This is our truth, tell us yours
One of the features of being me, of knowing me, is living with the impact of my earliest lesson being, dont trust anyone. Particularly dont trust anyone who claims to care about you. CSA, the gift that keeps on giving, means that strangers will always feel safer than those who know you. That with the black sense of humour of a kafka short story the kinder someone is to you, the more you expect them to hurt you eventually.
Those early lessons are very hard to unlearn, if someone praises you it means they want sex (its why cards supposedly saying “nice things” are as problematic as fat shaming cards to a survivor of abuse). The world of the CSA survivor makes Alice through the looking glass look conventional. A good girl or boy is said in return for performing well sexually, a dont you look nice means being taken to the bedroom and hurt, aren’t you clever means you didn’t choke too much, and praise for your intelligence means you must understand exactly what the implications of telling are.
I know how hard this makes me to live with, to know. Recently Carter commented that he always tries to remember what my experience of cis straight men has been, which in itself must be difficult, having to keep that always in mind. A particular feature of my own experience of abuse, which I mention here, is my abandonment when I hit puberty. If you ever wonder why I seem pedantic about the use of the word pedophile, its because I was abused by one. Someone who has a sexual attraction to prepubescent children. The world does not want to think about what that means, so conflates people who abuse power in their relationships with teenagers with pedophillia, as if there is no substantive difference between sex with a six year old and sex with a sixteen year old.
Oddly a word I very rarely use about what happened to me is incest,despite it being the correct term. Its a word which leaves no hiding place, a stark word, and one which perhaps needs to be said more often. It goes back to those things which make me so hard to live with, if as a young child (and I was a very young child) you learn that the people the world tells you are safe are anything but, then trusting anyone is a huge risk. Which is not to dismiss the experience of those abused by those outside of the family, its not about better or worse, just different.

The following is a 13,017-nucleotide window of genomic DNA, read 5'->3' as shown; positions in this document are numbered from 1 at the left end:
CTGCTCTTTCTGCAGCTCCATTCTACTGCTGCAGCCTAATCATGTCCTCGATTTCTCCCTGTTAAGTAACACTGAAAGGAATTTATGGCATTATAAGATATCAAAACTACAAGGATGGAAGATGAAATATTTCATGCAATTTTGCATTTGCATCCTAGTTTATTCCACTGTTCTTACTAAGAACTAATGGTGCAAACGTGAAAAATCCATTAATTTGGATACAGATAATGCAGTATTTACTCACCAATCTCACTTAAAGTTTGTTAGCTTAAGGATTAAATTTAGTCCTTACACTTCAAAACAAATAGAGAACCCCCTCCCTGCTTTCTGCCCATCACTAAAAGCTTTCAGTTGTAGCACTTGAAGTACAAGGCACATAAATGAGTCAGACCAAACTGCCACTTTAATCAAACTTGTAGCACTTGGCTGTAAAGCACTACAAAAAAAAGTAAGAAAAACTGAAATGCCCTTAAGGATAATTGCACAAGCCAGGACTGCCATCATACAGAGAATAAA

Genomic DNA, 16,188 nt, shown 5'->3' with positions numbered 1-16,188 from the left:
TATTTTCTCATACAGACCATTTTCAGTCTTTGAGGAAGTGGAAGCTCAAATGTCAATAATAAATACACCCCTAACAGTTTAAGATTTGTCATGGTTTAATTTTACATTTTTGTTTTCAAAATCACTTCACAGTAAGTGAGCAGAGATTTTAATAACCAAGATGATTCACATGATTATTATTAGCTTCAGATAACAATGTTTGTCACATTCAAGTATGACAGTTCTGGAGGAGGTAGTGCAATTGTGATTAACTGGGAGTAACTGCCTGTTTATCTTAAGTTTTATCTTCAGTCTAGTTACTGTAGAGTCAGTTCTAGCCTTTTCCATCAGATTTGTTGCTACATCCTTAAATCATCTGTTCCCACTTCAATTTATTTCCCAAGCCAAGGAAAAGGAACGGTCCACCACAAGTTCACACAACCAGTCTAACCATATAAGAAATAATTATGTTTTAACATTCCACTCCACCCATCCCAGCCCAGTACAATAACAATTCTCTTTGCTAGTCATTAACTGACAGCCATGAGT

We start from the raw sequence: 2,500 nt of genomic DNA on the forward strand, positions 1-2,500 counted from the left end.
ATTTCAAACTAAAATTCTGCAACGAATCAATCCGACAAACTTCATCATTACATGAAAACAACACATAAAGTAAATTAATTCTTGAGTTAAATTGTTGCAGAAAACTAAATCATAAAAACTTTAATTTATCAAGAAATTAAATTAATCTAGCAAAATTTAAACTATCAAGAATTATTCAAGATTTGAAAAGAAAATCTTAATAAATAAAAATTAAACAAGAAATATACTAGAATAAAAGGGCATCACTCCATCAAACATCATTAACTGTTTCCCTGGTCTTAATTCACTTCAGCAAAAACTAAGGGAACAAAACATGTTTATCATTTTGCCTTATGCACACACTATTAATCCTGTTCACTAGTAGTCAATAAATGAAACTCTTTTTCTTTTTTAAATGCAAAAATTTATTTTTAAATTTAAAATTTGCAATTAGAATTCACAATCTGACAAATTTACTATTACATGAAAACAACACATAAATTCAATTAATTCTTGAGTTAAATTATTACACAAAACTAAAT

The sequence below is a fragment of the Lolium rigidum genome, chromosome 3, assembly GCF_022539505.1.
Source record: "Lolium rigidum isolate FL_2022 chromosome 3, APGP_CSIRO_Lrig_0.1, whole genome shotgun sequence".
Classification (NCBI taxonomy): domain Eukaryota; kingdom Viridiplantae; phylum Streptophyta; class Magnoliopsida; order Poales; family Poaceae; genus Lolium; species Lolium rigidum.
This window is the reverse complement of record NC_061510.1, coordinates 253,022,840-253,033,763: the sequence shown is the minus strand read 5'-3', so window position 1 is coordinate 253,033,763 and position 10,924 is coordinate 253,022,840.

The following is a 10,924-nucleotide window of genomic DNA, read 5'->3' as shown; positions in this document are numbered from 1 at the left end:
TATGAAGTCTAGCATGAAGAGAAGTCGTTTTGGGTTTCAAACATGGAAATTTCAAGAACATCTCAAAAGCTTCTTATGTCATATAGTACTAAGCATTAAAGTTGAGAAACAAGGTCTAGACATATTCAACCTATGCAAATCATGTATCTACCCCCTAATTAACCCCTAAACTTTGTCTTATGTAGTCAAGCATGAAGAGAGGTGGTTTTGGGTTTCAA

Despite my early experiences, and those later in life I have two people in my life that value me. Thats an incredibly hard sentence for me to write, another of the impacts of CSA is believing you must be worthless, after all if you had value people would stop doing the thing that hurt when you asked. If your tears mattered you would not be left alone with your abuser. If your body had importance you would not be treated by doctors for persistent UTIs without a question raised. (For a 7 year old to suffer from one UTI may be regarded as a misfortune….more than two looks like medical neglect). As a sidenote I am assuming they were urinary tract infections and not STDs, since I prefer blindness to deliberate ignoring of signs of abuse.
I wrote recently of a moment when things went awry between carter and I, part of my distress was that in saying no I would make things worse, that unless I ignored my needs and wants completely I would be hurt, or worse abandoned. Not being abandoned is perhaps as much of a shock to someone with my life experiences as being hurt. No, its more of a shock, it threatens every belief that you are worthless. Trying to integrate that new knowledge can be difficult, I know it makes me needy, logic doesnt always work when you are dealing with emotional reactions from a time your mind was not yet logical.
Is there a point to this post, other than the point of writing, of speaking, of saying this is my truth tell me yours? I suppose its usual at this time of year to look back, to consider where you are, and how you have got there. For me this year has had some very dark moments, (as well as some wonderful ones) what happened to me in May harmed my mental health more than any but those closest to me know. I made it through though, I graduated, I looked at where I wanted to be and said, I can do this. Part of that is because the people around me believe I can do this. Its a slow unlearning, full of moments when I fall back into old patterns of thinking, but its also been a year where I have heard the words “I believe in you” and allowed them to sink in, just a little bit. When I was nominated for an award I think Carter was going to explode with pride, and in many ways it was as if the world was saying, we agree, you do have value.
Unlearning the lessons of pain, of hurt, of abandonment is hard, it probably takes a lifetime, but its easier when the people in your life want you to learn new lessons, of smiling, of being valued, of having worth.